Gov. Rick Scott holds up his hands and cuts off questioning from a reporter over the state's unemployment rate. "Mike, I said I've answered all your questions on that."
Tallahassee, Florida - Just what's the truth about Florida's falling unemployment rate?
Is it an important success for Gov. Rick Scott during his first 20 months in office, or a failure that reveals hopelessness in the workforce?
Florida's unemployment rate stands at 8.8 percent. That's down from 11.1 percent in January of 2011, when Gov. Scott took office.
The governor contends his administration is doing a great job and there's a host of improving economic indicators to prove it: tourism, exports, home sales and home prices, are all up. So is new home construction.
Scott points to U.S. Department of Labor figures showing Florida has created 130,000 private sector jobs during his term.
But state economists say the jobless rate is going down because so many people have given up looking for work and dropped out of the workforce.
On Tuesday, Gov. Scott bristled when a reporter asked him to explain why so many people are no longer looking for work.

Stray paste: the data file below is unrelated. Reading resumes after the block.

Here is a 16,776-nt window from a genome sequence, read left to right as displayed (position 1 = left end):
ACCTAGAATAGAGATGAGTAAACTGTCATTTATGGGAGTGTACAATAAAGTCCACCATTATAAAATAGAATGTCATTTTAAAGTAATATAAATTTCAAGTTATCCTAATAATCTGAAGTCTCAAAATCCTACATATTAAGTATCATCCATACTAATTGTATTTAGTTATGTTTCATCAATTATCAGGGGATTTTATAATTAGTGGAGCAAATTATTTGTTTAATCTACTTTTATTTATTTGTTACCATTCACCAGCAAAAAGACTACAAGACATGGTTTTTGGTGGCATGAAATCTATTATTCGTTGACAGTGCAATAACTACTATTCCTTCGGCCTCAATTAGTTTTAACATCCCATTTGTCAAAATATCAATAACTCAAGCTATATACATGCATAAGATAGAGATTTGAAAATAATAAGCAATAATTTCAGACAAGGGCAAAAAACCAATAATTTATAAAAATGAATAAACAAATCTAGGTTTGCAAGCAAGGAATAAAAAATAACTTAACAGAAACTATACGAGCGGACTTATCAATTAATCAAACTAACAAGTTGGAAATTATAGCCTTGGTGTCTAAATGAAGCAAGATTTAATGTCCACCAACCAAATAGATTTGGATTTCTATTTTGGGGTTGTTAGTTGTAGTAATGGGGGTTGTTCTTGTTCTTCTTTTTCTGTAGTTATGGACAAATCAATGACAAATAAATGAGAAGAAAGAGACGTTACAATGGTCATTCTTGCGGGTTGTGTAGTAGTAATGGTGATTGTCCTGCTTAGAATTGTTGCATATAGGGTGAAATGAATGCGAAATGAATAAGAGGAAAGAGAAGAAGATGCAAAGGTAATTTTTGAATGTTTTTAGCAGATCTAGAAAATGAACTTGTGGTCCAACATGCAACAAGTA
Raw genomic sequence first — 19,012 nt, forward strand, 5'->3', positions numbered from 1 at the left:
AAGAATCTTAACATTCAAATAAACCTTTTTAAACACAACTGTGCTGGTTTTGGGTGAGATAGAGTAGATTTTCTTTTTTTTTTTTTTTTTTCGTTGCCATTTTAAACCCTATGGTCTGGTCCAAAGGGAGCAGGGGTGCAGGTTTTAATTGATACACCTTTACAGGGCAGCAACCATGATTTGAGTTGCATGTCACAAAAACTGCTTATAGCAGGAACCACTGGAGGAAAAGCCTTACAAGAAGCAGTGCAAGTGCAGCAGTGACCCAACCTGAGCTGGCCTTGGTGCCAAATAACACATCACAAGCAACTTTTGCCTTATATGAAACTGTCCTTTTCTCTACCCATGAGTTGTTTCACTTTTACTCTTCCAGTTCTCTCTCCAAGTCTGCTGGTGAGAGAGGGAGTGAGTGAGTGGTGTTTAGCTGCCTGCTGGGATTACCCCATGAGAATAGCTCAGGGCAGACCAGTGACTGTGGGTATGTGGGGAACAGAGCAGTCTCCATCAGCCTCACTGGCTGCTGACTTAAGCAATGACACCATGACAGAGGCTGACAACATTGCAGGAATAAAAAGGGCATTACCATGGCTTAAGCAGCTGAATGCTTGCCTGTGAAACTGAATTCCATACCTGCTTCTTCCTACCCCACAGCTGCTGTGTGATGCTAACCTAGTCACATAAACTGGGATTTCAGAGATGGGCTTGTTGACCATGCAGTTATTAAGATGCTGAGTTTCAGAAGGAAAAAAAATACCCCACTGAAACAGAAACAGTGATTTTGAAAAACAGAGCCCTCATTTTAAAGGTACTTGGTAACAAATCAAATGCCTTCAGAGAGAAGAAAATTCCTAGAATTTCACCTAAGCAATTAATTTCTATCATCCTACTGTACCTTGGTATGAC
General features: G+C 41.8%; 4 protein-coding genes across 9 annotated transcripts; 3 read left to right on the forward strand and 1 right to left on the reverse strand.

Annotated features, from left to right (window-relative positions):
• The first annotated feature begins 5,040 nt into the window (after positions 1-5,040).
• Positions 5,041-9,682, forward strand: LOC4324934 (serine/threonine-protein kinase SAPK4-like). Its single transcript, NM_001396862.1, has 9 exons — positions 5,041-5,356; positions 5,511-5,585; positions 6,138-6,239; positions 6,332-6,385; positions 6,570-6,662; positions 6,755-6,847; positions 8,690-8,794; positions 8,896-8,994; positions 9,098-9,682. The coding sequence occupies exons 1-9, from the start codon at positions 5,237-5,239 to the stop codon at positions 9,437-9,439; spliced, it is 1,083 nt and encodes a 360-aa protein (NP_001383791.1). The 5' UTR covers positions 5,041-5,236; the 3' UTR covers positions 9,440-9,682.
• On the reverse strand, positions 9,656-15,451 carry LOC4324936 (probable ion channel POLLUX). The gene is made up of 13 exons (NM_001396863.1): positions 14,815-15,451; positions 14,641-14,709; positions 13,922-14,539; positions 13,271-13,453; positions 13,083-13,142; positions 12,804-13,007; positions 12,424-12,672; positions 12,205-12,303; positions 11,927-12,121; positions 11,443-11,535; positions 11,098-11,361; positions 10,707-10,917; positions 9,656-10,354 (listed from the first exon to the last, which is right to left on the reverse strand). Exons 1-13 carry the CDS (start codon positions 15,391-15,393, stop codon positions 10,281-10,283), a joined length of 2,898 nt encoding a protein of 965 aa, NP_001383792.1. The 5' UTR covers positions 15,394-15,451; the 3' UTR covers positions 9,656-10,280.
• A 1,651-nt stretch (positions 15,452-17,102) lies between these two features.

"That's not true. Mike, look at the chart. Look at the Department of Labor numbers. It's 130,000 jobs. That's 130,000 families that now have work that didn't have it before."
The reporter tries to speak again, but Scott continues, "130,000 jobs, Mike. I'm saying we've generated 130,000 jobs. Mike, I've answered all your questions on that. ... Mike, I said I've answered all your questions."
The exchange was a marked departure from Gov. Scott's usual demeanor with reporters. He's typically easy-going in his question-and-answer sessions with reporters, but clearly he had enough of the questions from Michael Bender of Bloomberg News on Tuesday.
The governor insisted that the state is "doing very well." He said before he came into office in January, 2011, Florida had lost 800,000 jobs over the previous four years.